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1 September 2016, 12:24
Scotland is now home to more than 1,000 Syrian refugees who arrived in the country as part of a UK-wide resettlement programme.
The men, women and children, who began being placed in communities in October, are living across 29 of the country's 32 local authority areas.
They represent about a third of those who have so far settled in the UK through the government programme offering sanctuary to those affected by the devastating civil war.
Scottish ministers hosted a summit in September to discuss the country's response to the humanitarian crisis and a taskforce was created to address practical matters including assistance with opening bank accounts, applying for residence permits and learning English.
The UK has pledged more than £2.3 billion to help those affected.
Equalities Secretary Angela Constance said she was proud Scotland had provided a safe place for more than 1,000 refugees after a further 120 were welcomed last week.
Speaking during a visit to The Welcoming, an Edinburgh project providing English language lessons to refugees, Ms Constance said: ''Over the last year we have been working closely with Cosla and local authorities to help refugees settle into safe new homes and readjust to life in different climates and communities.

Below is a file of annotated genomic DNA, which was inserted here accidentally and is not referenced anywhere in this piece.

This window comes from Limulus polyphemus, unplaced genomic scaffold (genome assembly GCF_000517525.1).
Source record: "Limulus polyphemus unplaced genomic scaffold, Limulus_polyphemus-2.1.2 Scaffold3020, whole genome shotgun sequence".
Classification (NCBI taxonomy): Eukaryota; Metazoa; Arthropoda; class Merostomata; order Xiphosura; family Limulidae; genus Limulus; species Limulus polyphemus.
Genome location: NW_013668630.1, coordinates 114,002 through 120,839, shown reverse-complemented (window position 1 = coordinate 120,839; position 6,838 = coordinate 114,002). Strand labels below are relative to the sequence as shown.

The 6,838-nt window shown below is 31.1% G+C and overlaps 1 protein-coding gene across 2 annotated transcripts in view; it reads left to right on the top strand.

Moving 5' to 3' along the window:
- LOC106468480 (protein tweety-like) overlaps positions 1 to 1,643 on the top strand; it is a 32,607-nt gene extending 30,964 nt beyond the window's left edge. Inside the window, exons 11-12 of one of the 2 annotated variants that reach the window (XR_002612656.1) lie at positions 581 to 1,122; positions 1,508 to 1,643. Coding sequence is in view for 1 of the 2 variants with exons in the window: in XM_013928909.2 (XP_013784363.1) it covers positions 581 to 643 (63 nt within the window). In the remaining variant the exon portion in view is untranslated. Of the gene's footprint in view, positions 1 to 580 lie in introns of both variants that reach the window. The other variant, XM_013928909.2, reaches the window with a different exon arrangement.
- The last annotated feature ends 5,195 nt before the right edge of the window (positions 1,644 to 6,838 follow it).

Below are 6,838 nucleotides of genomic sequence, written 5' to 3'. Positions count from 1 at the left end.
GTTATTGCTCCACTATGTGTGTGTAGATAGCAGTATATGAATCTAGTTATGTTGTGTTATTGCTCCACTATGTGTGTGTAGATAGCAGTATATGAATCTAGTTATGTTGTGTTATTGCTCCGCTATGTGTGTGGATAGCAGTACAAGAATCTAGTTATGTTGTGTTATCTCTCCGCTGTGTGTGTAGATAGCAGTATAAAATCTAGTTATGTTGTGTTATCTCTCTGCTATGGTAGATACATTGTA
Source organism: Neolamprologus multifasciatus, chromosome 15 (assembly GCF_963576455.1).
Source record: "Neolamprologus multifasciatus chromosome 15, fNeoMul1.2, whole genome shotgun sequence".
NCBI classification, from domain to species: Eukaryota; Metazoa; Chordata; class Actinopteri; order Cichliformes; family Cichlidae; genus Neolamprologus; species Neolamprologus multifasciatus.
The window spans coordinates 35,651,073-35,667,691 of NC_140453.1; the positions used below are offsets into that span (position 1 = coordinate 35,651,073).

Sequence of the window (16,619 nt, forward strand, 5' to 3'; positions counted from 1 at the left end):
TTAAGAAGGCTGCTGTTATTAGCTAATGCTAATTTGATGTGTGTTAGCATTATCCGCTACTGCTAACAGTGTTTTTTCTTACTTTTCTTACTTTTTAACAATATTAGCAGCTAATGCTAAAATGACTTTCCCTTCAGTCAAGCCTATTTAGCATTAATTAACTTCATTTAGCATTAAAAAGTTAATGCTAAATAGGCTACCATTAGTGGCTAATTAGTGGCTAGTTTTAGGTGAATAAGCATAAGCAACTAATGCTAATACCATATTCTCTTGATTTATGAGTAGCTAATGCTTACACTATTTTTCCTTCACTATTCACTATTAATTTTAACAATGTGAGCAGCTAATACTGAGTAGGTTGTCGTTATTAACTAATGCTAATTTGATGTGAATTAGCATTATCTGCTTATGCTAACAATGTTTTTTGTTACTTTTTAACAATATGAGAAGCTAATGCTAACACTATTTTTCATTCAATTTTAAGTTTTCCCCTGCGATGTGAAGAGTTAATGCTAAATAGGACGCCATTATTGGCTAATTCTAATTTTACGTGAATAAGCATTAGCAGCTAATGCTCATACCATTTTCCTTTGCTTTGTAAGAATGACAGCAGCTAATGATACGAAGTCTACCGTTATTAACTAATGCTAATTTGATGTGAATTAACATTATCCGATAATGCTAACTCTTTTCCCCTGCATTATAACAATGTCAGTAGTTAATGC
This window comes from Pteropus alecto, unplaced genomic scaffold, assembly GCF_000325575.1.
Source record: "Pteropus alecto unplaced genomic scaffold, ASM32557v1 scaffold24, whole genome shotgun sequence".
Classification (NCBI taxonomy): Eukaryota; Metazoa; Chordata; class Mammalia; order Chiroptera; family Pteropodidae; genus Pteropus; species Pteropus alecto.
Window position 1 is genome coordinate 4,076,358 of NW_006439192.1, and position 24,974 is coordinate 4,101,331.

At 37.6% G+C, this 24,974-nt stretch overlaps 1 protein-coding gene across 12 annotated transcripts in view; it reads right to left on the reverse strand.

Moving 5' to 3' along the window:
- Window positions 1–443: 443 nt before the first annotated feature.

''It's been fantastic to see people extend the warm hands of friendship to their new neighbours.
''However, integration is a long-term process and local authorities have been working in partnership with third sector and community organisations to ensure that the right support is in place.
''We will continue to work to overcome any barriers to education and opportunities to work, and will tackle health, housing and social security inequalities.
''We will do all we can to ensure refugees have happy and productive new lives in Scotland.''
David O'Neill, president of council body Cosla, said: ``Councils and communities have made incredible efforts to ensure a smooth welcome for our friends from Syria.
''We will continue to work with Scottish Government and communities to tackle any issues faced by refugees or concerns that they have and do all that we can to assist them in their new lives.''
In February, a London conference co-hosted by the UK, Germany, Kuwait, Norway and the United Nations raised more than 12 billion US dollars (£9 billion) in pledges - the largest amount raised in one day for a humanitarian crisis.
Key commitments include securing jobs and education for refugees and their children in host communities.
David Bradwell, of Scottish Faiths Action for Refugees, said: ''A thousand people is worth marking - and thanking all those who have helped make a difference.
''But it is still a tiny number compared with the people in desperate need.
''The response from local communities across Scotland has been phenomenal.
''Yesterday I was in Aberdeen hearing about how volunteers are working with Syrian families to support their settling into life, with everything from offering lifts and babysitting, to supporting kids with their school homework.''